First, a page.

Out-Smart A Bully? Good Luck!

Your Brain- On Stress

Your Brain- On Stress

If your child is being teased or harassed, there are several  strategies they can use to shut their bully down.  Of course, some are more effective than others.

“Outsmart the bully” is a piece of advice often given by well meaning parents to their distressed kids.  On the surface, it seems like a good plan of action.  In reality, this formula has some problems.

Being picked-on is extremely stressful.  Being threatened or publicly embarrassed creates such high anxiety that it triggers an instant flood of powerful hormones into the blood stream. This ‘survival mode’ has profound effects on the body and thought process, causes a person to fight, flee, freeze or submit.  As you can imagine, this state is not conducive to clear thinking; the laws of physiology prohibit it.

Forget about ‘outsmarting’ the bully at this point -more than likely, the targeted child probably wont be outsmarting anyone.

That said, through the practice of visualization, mental rehearsal, and relaxation techniques, a person can prepare themselves for a confrontation.  If your child can stay cool when they face an antagonist, there is a way to undercut the bully’s power and take the wind out of his (or her) sails.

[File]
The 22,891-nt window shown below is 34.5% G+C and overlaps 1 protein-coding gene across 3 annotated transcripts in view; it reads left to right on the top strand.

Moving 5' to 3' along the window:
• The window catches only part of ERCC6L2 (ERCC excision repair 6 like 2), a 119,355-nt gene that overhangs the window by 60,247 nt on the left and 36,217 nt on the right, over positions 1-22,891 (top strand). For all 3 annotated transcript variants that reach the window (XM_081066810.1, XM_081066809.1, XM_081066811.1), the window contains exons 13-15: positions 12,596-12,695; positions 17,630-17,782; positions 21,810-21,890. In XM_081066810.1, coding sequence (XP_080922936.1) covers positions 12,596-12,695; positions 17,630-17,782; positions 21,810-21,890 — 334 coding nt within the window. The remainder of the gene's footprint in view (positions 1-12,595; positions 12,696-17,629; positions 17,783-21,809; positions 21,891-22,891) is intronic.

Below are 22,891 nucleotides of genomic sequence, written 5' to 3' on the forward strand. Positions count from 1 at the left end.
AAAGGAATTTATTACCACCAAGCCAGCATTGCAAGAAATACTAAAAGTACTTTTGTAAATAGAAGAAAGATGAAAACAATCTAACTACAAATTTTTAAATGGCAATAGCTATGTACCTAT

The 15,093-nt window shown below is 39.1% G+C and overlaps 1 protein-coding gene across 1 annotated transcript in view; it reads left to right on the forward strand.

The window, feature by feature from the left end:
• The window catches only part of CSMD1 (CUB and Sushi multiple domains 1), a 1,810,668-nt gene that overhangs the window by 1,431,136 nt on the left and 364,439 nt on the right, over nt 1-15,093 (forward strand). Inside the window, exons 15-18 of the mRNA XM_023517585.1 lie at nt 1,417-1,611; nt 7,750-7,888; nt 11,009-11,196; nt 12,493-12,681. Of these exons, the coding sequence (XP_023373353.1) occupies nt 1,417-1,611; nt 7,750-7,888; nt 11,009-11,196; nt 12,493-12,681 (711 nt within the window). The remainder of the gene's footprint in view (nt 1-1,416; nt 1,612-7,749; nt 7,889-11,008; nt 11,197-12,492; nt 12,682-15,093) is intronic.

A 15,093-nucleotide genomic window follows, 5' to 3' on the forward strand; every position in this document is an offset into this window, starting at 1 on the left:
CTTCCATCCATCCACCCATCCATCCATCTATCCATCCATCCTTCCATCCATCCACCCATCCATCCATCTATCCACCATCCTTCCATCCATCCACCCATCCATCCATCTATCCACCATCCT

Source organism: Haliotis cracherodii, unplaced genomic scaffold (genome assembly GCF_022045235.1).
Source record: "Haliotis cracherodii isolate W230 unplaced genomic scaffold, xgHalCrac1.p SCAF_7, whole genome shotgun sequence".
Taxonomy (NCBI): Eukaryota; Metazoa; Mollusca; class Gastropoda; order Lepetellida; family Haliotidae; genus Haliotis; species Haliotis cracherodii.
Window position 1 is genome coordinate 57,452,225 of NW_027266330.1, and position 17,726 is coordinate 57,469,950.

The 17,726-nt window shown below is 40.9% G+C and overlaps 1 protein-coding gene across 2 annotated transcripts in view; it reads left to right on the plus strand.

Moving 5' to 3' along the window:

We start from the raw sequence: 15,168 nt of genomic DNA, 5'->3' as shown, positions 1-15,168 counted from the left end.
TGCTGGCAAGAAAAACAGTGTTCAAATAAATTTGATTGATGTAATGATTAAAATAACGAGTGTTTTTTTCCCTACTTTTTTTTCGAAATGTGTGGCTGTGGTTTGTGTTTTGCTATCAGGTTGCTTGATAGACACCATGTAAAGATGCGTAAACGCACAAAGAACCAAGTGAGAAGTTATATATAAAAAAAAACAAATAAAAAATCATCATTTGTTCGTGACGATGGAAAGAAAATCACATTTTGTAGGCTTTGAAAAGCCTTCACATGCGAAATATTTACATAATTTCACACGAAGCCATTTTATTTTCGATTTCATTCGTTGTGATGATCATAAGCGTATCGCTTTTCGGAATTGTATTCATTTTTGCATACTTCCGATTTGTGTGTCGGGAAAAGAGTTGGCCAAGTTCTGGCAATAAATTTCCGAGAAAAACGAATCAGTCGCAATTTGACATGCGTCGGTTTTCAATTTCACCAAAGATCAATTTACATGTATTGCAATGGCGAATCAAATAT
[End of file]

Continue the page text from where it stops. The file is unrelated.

Let’s say Richie is the mean kid and he loves to belittle Jeff in front of his classmates.  It’s a regular occurrence,and Jeff is expecting it.  As Richie makes his approach, Jeff announces, “Hey  everyone, pay close attention to Richie, because he doesn’t get enough attention at home. Okay, we’re ready.  You can make fun of me now.”

Suddenly Richie doesn’t feel so good.  Instead of getting upset, his intended victim isn’t bothered at all.  And the group dynamics have shifted, too- instead of being amused by his antics, they’re looking down on him.  His game has been reversed, and his ego has been deflated.  This technique isn’t just for kids – it can work for anyone, regardless of age or situation.

Of course, there is a chance that instead of skulking away, the bully might get so flustered that they get violent.  Now the targeted child has a fight on their hands.

Before advising your child how to deal with peer-abuse, you’ve got to sort the useless cliches and gimmicks from practical game-plans. Giving a bullied kid the wrong advice can be disastrous.

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